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Review of Bull, The Mithraeum at Caesarea Maritima, vol. II

BYRN MAYR CLASSICAL REVIEW: Robert J. Bull, The Mithraeum at Caesarea Maritima, vol. II. American Schools of Oriental Research archeological reports, 25. Bristol: American Schools of Oriental Research, 2017. Pp. xiii, 100. ISBN 9780897570978. $74.95. Reviewed by Kevin Stoba, University of Liverpool (k.stoba@liverpool.ac.uk).
The mithraeum at Caesarea Maritima was constructed within an existing horreum, one of several such warehouses which had been built by Herod the Great at the end of the first century BC. There have already been several brief publications on this mithraeum (p. xi), but the present volume, edited by Jane DeRose Evans, provides much more thorough and comprehensive analysis of in situ Mithraic activity, which dates from the beginning of the third century AD to the beginning of the fourth century. ...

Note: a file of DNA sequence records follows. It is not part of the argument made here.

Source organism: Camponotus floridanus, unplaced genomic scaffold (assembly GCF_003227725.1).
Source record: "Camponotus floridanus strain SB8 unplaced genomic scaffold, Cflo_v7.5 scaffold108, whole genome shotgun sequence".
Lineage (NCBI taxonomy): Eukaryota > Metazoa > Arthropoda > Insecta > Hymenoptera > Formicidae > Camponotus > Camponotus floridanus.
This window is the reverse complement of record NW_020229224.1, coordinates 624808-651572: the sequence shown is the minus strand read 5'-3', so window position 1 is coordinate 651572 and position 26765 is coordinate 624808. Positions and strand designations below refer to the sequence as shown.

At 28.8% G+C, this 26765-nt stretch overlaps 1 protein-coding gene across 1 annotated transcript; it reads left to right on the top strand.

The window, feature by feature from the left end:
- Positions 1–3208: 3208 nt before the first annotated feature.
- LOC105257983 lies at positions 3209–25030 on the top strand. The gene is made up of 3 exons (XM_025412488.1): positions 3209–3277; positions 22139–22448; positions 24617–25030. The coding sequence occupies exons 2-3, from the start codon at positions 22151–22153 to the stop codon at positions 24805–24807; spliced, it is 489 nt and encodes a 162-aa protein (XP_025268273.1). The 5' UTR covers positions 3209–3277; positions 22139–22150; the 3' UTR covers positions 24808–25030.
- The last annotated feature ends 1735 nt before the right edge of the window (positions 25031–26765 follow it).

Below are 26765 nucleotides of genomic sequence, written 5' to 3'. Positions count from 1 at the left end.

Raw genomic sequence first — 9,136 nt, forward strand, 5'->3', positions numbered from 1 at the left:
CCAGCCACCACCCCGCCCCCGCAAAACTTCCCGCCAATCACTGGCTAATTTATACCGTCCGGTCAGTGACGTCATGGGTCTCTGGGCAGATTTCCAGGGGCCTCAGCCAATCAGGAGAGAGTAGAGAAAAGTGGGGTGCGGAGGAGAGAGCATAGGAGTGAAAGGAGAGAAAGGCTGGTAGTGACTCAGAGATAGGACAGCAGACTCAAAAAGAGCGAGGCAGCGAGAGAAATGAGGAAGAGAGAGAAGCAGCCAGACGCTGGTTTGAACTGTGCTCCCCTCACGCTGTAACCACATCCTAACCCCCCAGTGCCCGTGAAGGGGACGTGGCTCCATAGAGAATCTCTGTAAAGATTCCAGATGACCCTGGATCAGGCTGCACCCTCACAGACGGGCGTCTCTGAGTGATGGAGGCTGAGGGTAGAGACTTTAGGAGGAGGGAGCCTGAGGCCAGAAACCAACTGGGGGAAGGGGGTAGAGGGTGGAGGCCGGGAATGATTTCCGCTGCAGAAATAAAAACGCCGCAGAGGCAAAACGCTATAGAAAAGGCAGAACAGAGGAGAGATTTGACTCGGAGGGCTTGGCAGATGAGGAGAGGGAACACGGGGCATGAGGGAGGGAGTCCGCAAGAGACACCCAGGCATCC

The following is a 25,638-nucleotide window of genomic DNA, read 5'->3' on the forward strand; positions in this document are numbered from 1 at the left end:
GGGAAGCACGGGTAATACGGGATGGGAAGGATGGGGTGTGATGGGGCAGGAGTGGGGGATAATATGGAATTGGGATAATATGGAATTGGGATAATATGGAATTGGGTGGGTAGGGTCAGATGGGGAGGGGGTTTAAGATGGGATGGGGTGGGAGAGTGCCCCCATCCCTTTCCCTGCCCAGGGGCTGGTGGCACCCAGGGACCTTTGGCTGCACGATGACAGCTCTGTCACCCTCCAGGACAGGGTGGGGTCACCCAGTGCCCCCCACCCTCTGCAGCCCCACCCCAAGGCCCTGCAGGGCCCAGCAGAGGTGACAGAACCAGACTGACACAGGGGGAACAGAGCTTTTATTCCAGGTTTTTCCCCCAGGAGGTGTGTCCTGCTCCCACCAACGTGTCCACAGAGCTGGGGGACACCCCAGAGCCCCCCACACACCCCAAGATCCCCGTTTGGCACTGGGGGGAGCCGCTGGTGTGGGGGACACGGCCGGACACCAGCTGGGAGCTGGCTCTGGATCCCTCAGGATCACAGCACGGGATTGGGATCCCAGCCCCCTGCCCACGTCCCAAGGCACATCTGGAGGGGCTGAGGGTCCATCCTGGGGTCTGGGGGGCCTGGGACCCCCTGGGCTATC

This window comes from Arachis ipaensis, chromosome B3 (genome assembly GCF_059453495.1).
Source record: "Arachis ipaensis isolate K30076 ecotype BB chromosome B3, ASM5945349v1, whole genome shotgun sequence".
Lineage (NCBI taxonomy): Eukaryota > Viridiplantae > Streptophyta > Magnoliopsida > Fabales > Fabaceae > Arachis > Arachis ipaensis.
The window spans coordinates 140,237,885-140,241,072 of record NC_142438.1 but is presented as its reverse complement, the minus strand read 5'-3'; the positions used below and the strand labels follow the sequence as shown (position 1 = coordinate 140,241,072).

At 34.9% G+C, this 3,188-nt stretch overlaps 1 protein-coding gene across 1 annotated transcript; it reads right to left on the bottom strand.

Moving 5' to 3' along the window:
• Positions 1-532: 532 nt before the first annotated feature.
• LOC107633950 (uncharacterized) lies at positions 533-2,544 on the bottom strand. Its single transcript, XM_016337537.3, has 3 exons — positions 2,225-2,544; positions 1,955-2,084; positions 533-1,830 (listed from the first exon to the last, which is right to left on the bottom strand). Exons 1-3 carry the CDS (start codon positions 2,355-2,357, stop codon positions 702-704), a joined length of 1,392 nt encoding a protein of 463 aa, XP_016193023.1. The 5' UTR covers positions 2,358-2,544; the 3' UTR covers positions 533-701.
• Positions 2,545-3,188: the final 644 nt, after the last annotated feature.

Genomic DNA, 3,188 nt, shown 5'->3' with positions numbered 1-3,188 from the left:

For a recent photo essay on the Mithraeum at Caesarea, see here.

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Aries 19.1 (2019) on Practical Kabbalah

CURRENT ARIES (19.1, 2019) SPECIAL ISSUE: PRACTICAL KABBALAH. Contents:
Practical Kabbalah
Guest Editors’ Introduction
By: J.H. (Yossi) Chajes and Yuval Harari
Pages: 1–5
Publication Date: 02 Jan 2019

How Jewish Magic Survived the Disenchantment of the World
By: Gideon Bohak
Pages: 7–37
Publication Date: 02 Jan 2019

“Practical Kabbalah” and the Jewish Tradition of Magic
By: Yuval Harari
Pages: 38–82
Publication Date: 02 Jan 2019

Intentionality and Kabbalistic Practices in Early Modern East-Central Europe
By: Agata Paluch
Pages: 83–111
Publication Date: 02 Jan 2019

Kabbalah Practices / Practical Kabbalah
The Magic of Kabbalistic Trees
By: J.H. Chajes
Pages: 112–145
Publication Date: 02 Jan 2019

Review Essay
New Lights on Oracles, Platonists, and Esotericism in Late Antiquity
By: Dylan M. Burns
Pages: 147–158
Publication Date: 02 Jan 2019

The Siblys of London: A Family on the Esoteric Fringes of Georgian England, by Susan Mitchell Sommers